About Tim Rowland

Tim Rowland is a columnist, author and outdoors writer living in Jay.

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  1. JB says

    With the de novo rural broadband debacle, part of the confusion is that the definition of the “broadband” marketing term seems to be a moving target. Until recently, it was 25 Mbit/s asynchronous (fast download speed, slower upload speed), which has been provided to millions of homes during the past few decades, and could be provided to millions more at relatively little expense, via existing coaxial cable lines (a.k.a, “cable”) or twisted-pair copper lines (a.k.a., phone and “DSL”) and with the addition of the necessary hardware (user-end modems, local loop line boosters, etc.); satellite carriers can easily provide these types of speeds as well. The caveat is that deployment of internet is hard, and there are many dynamic factors to be considered when designing a network and keeping it operating smoothly. For any given component, there are limits on bandwidth (the number of users that can use a network without slowing it down) and distance (the number of miles, or feet, that a signal can travel without degradation). In the Adirondacks, during a global work-from-home pandemic no less, networks, carriers, governments, and residents alike were bound to be pushed past their limits.

    As a result of that sudden appeal to country life, we suddenly find ourselves in the midst of this national symbolic focus on providing the convenience of state-of-the-art internet, at great expense, to the last several percent of the national population that live in underserved rural areas. Meanwhile, there are perhaps an even greater number of households in underserved urban communities with no internet access at all, despite the fact that upgrades there would be trivial in comparison. But, nonetheless, need is need, and a good number of widely scattered North Country residents do stand to benefit.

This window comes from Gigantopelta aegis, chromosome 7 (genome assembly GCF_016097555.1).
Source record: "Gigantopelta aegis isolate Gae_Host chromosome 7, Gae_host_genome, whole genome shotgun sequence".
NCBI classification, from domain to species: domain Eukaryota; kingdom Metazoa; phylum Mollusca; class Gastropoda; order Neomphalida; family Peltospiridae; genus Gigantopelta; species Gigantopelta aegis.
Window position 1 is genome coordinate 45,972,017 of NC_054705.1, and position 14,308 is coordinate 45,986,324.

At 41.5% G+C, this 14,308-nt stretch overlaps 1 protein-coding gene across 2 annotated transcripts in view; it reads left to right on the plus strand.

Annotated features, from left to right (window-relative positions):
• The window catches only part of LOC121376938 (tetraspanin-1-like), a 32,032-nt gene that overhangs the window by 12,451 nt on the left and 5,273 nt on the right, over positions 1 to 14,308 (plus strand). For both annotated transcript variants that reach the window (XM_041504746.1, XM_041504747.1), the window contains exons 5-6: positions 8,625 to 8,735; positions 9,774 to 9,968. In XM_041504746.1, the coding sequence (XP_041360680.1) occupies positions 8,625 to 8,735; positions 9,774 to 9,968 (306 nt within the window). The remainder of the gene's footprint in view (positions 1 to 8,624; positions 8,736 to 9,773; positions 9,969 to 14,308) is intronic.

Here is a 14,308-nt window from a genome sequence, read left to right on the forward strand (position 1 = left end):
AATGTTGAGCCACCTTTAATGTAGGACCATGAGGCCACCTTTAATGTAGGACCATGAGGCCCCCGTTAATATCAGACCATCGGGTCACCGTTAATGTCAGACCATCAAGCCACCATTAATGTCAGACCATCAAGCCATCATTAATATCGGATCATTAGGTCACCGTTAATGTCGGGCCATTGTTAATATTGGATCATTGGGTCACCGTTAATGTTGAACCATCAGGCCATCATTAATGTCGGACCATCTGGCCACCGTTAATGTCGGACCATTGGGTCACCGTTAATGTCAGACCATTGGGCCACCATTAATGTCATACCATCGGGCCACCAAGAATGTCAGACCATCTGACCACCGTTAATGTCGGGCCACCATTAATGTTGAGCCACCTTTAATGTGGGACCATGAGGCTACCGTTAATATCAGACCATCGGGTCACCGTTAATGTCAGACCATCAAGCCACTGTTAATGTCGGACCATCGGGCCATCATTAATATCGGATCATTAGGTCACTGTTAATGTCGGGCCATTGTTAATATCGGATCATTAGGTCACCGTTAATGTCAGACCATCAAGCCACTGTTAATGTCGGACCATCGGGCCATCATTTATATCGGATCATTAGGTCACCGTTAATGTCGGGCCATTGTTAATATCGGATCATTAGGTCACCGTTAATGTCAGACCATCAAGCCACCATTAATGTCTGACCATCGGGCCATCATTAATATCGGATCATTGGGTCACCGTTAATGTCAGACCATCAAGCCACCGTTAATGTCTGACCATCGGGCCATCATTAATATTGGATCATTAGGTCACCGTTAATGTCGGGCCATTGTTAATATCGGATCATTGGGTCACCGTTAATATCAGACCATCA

And the truth of it is, besides the enormous cost of deploying a pioneering technology, fiber does make sense in the North Country. It can be run much longer distances without the requirement for signal boosters, and it will be able to accomodate more traffic than even the largest tourist season will bring (and it is resistant to lightning strikes, and so on). As for cost, internet is expensive regardless of location or technology, both for carriers to deploy and for the end-user. And even though the cost will inevitably come down as fiber becomes more widespread, the technology is inherently expensive and requires maddening levels of precision–for example, terminating a fiber line at the customer’s home requires a highly trained technician and a host of expensive “fusion splicing” machinery (i.e., the glass fibers are actually welded by melting them without altering their optical properties).